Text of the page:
Jazz: The oldest swinger in town - and we mean the oldest

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Indy Lifestyle Online
The Cuban wave rolls on. Last week it engulfed the Royal Festival Hall, which resembled more than ever the Carlos Marx Theatre in Havana - though the illusion was punctured somewhat by the distribution of the Kent-based Salsa World Newsletter, with tips on achieving a "free Latin pelvis" via Body Mind Centring courses.

Topping the bill was the 14-piece band Cubanismo, buoyed by a sell-out American tour and the international success of their second album. Cubanismo represent a personal triumph for a fortysomething trumpeter named Jesus Alemany, who four years ago threw in a steady job as founder member of the neo-traditional band Sierra Maestra and moved to London.

There he set up this loosely constituted formation, armed with modest UK record-company funds. Modest British funds lose their modesty in Cuba, however, stuffed as it is with top-flight, state-trained musicians hungry to reintegrate the greater Latin world. Thus the Festival Hall stage was graced by men of the quality of Tata Guines, grinning from ear to ear, as well you might if you were regularly described as perhaps the world's top conga player, and Luis Alemany, Jesus's uncle, blowing second trumpet with a craftsmanlike position born of years with the brass section of the great orchestra of Havana's Tropicana cabaret.

Combining descarga-style jazz solos with a base of Cuba's rich variety of dance rhythms is Cubanismo's thing, and naturally the leader's piercing trumpet gets first call on solos. The whole outfit - four-man brass section, six percussion, excellent tres player and two soulful singers - is top- notch though, and the RFH was jumping from the first bar, with the band consequently in bravura mode and maximum volume instantly. This did mean that the downside of the music - a combination of blustering virtuosity of style with inner frothiness of content - was occasionally to be felt.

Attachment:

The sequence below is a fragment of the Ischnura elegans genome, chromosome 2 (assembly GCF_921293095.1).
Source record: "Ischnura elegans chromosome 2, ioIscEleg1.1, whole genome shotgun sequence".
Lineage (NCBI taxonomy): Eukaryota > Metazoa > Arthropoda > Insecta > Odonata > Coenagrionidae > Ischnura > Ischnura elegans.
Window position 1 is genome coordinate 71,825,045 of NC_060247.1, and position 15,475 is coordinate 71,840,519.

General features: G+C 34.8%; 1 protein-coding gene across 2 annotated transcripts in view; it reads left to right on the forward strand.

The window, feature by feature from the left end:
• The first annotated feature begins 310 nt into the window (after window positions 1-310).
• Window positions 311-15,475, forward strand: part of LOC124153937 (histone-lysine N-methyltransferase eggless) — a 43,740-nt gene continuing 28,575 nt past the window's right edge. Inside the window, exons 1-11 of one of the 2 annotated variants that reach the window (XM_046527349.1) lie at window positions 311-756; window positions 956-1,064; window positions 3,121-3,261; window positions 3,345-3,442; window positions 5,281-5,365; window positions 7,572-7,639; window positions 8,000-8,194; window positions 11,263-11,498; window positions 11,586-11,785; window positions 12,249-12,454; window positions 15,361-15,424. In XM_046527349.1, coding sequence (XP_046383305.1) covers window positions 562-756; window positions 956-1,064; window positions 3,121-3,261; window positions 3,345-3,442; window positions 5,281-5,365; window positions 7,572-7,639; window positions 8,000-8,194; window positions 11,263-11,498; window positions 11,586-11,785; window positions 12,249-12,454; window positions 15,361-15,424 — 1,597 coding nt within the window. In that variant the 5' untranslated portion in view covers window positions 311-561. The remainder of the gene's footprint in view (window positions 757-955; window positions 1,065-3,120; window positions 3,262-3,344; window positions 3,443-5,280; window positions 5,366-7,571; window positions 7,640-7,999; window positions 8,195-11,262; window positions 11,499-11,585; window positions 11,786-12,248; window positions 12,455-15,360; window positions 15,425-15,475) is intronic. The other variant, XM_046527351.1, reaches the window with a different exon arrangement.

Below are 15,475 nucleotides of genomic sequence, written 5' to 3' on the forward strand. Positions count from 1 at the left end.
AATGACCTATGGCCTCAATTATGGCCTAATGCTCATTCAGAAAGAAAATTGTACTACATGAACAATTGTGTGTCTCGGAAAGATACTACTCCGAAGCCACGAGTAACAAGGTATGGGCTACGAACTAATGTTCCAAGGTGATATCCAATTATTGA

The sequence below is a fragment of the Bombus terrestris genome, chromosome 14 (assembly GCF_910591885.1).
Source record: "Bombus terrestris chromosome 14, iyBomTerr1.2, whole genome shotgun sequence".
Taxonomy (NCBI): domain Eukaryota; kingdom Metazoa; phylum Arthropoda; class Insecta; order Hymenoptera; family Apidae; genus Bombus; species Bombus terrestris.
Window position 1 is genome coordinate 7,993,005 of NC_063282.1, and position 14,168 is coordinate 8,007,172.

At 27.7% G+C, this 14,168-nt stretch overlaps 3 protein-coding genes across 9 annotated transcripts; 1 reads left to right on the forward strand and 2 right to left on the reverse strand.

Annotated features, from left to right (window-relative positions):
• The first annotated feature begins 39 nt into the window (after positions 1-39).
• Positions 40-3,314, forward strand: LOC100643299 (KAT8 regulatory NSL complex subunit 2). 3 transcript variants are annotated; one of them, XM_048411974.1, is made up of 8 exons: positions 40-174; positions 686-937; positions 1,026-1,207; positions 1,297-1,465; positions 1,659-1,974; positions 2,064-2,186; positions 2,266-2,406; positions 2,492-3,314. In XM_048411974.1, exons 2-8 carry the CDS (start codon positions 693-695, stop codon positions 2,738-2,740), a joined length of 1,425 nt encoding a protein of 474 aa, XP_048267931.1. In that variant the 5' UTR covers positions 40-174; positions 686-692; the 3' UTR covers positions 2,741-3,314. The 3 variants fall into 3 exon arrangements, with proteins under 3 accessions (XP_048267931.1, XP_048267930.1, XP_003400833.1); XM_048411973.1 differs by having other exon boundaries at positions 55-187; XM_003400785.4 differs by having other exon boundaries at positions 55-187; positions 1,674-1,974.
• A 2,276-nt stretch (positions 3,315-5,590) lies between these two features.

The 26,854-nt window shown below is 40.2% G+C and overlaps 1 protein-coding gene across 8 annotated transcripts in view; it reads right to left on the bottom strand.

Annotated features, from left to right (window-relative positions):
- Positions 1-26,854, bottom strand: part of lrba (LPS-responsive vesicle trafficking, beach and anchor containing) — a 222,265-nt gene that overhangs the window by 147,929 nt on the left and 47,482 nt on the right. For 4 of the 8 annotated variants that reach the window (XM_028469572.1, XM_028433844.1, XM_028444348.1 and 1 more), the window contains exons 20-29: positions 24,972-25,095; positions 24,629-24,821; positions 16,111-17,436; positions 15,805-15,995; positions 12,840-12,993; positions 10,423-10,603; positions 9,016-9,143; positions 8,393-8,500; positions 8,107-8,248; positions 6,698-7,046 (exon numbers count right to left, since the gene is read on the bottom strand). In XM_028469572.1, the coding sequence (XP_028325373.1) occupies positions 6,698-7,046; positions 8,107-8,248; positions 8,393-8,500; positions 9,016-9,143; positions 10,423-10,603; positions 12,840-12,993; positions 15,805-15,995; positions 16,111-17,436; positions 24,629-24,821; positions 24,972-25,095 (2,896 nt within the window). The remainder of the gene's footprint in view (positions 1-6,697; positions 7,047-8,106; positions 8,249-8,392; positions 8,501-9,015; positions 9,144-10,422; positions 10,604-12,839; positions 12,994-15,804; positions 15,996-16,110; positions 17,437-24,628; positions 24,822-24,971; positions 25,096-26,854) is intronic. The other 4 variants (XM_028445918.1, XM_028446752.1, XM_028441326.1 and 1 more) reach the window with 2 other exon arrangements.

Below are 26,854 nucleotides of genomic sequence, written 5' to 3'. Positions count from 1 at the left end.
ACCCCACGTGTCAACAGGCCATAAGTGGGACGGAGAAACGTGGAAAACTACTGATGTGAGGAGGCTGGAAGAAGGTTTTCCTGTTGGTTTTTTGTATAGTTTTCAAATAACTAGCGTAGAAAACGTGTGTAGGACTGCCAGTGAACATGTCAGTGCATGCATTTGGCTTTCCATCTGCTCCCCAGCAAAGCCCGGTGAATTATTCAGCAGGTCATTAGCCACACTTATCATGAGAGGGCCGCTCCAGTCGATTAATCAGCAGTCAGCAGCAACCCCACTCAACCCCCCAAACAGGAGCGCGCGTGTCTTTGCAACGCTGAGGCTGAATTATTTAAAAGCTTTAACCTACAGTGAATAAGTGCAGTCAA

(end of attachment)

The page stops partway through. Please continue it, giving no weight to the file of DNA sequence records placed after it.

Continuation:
As luck or good programming would have it, the perfect complement - music whose charm and simplicity masks inner depth and elegance - preceded Cubanismo in the form of the London debut of Compay Segundo and his Muchachos. Segundo, 90 in November, a cigar-maker by profession and exponent of the old Eastern Cuban guitar-based "son" style, achieved his greatest fame in the Forties and Fifties as a member of the duo Los Compadres, and composer of lilting evergreen love songs such as "Lula" and "Macusa". Segundo's re-emergence from retirement demonstrates why his work features in the canon of modern salsa masters such as the New York singer Henry Fiol.

Segundo's product is unvarying, unimprovable and jewel-like: simple two- or three-verse songs with beautiful melodies, harmonised exquisitely between the old man's baritone and the young tenor lead singer, and set for mellow double- bass, rhythm guitar, gently hissing maracas and the secret ingredient, the restless, ringing metal-voiced ornamentation of Segundo's own self-invented armonico, or seven-string guitar.

The Muchachos are no spring chickens themselves (singer Luis Mosquera excluded), and Segundo, attired in a Prince of Wales check jacket, is a little stiff and a touch deaf. He exudes grace and fun, though, even attempting a little pelvic Body Mind Centring, or simulated geriatric sex to you and me, on his armonico. One could imagine for him a spell of late-in-life stardom, rather as the equally characterful Cape Verdean lady of a certain age, Cesaria Evora, has achieved. The Cuban economy could be back on its feet sooner than expected.

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